Health / Wellness

Surrogacy Industry Readying for a Post Roe World

As we step into a post-Roe world, medical professionals and surrogates are working to change policies surrounding the procedure in case pregnancy care is taken away. Already there has been an incident with a 27-year-old gestational surrogate in Idaho. The woman was carrying the fetus for another man living abroad but recently found out there were complications that could affect not only the baby’s health but hers. She was told the fetus would not live to term and she would be in serious trouble, but that didn’t stop her Idaho medical provider from denying her treatment. 

There had been counseling and an agreement by the father to terminate the pregnancy, but her medical provider stated the ongoing legal case with the state to stop the forthcoming abortion ban would outlaw the procedure. “This could have been a very simple, private matter, taken care of in her hometown with her own doctors and support system,” said Dawn Baker, founder of the US Surrogacy agency to the New York Times. “Instead, it turned into a huge ordeal and one she’s still recovering from.”

It was not until two weeks later, that the woman found an Idaho-based hospital that agreed to perform the procedure but only because she had contracted a fever, sharp pains, and cramping. After the overturn of Roe V. Wade states like Idaho rushed to set bans and laws that would restrict abortion care. While some of these laws are being fought in courts and put on hold there are still many restrictions that make it difficult to access care.

Surrogates, LGBTQ couples, and couples with infertility issues are worried about the court’s decision to overturn the long-standing law will affect access to abortion and miscarriage care. While abortions are exceedingly rare during surrogate pregnancies, according to Kristen Hanson, co-founder of Simple Surrogacy, the sudden loss to access to care is frightening for couples and surrogates alike. 

Hanson has stated that she performs 85 surrogate pregnancies a year in her office and in the 21 years she’s worked in the industry she only witnessed five abortions. However, agencies go into a heavy vetting process with the individuals to make sure everyone is on the same page in case of complications. This helps to match couples with surrogates whose views align.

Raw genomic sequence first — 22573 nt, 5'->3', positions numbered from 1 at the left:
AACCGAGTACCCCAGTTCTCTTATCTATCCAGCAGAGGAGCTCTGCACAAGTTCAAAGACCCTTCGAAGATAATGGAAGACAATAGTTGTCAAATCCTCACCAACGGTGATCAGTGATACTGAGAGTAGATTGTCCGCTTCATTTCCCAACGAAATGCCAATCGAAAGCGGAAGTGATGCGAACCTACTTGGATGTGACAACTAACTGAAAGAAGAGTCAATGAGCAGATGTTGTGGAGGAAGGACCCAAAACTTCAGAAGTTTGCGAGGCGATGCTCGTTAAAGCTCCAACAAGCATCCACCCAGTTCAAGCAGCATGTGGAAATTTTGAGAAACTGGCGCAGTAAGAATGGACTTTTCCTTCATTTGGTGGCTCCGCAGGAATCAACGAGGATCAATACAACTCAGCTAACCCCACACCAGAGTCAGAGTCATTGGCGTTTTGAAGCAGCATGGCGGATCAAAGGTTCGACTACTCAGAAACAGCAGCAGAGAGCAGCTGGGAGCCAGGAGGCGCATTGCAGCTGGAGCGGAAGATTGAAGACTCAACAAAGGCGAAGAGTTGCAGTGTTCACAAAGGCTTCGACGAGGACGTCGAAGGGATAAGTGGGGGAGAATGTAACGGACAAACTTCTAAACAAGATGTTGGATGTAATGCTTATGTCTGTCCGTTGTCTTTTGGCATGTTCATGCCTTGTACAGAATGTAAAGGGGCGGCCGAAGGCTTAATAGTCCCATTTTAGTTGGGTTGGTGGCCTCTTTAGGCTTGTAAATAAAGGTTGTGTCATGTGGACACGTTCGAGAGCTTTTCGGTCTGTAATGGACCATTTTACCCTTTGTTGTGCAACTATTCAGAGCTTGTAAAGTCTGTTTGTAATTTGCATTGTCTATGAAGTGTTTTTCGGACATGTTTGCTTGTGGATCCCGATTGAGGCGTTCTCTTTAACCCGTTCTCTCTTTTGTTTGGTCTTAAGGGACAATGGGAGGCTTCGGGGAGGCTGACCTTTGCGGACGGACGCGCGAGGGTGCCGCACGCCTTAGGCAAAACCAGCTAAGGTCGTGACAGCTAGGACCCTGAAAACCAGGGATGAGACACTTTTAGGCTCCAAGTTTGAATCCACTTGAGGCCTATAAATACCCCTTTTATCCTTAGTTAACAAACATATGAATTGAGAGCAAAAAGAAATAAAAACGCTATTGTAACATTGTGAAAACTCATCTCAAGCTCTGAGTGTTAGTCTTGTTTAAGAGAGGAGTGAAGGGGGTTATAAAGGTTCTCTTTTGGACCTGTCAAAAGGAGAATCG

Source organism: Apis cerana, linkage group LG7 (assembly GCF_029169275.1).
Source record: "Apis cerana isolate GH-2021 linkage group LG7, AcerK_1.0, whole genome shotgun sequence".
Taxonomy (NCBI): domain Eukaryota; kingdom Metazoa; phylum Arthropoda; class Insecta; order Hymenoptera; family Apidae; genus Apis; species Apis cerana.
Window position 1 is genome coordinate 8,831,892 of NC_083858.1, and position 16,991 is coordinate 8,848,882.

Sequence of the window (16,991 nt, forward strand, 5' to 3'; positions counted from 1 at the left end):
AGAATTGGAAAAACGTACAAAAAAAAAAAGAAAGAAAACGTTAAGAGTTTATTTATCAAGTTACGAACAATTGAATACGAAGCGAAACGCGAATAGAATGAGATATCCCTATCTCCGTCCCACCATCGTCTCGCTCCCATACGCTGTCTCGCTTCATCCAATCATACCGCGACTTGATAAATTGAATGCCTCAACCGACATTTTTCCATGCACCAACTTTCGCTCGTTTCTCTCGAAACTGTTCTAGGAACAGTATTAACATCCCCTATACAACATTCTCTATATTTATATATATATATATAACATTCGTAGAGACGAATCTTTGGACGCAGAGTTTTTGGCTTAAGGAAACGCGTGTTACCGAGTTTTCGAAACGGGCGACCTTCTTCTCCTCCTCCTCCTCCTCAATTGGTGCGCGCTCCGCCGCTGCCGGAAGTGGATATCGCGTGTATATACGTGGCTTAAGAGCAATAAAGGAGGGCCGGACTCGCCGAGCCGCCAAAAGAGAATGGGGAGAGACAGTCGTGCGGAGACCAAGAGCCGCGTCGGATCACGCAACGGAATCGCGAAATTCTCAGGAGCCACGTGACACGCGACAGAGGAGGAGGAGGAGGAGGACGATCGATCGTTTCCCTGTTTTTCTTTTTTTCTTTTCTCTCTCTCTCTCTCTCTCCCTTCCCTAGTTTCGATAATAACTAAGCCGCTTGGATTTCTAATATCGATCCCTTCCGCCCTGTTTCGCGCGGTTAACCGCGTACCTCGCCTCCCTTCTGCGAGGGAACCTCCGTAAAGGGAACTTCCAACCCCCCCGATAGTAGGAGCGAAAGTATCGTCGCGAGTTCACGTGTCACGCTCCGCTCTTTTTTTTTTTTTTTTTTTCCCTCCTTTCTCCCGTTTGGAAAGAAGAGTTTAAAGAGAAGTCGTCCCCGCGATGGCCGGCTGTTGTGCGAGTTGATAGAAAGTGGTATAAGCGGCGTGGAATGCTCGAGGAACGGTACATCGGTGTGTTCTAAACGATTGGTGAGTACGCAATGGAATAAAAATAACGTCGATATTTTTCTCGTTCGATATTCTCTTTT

Surrogacy agencies are fearful that the potential loss of miscarriage and abortion care could make it difficult for them to provide help to their clients. As of now, in some states, surrogacy agents may be prone to legal fines or prosecution if they decide to help carriers. In states like Texas and Oklahoma, any individual who assists in helping someone find access to an abortion can be fined up to $10,000. This puts the agency and the parents at risk if they pay for the procedure. 

“As an agency, this means we can’t help surrogates terminate a pregnancy,” Ms. Hanson of Simple Surrogacy said to the New York Times. “We’re having to say to our surrogates, even before they are pregnant, ‘You have to book your own travel, get on your own plane, fly there, get it taken care of, and come back.’”

As a result of this fear, agencies have taken to adjusting some of their policies and how they approach the process. Before performing the procedure, some agencies are working to test the embryos for any chromosomal abnormalities and only insert one embryo at a time during an IVF cycle. Agencies are also working to make sure their carriers are as discreet as possible about the procedure, especially during the first few months of pregnancy.

“From a contract perspective, we’re now saying, ‘Hey, let’s just keep this on the down low for now,’” Ms. Hanson said to the New York Times. “If you go on Facebook and say, ‘My surrogate’s pregnant,’ and then all of a sudden she’s not, even if it’s the result of a natural miscarriage you don’t want an overzealous prosecutor to come after you.”

With many state bans going into effect, parents are seeking agencies and carriers in states that have more lenient laws. These people are turning to surrogacy because they have experienced miscarriages and infertility issues in the past. According to Dawn Baker of US Surrogacy, they know “all too well” the importance of access to miscarriage and abortion care.

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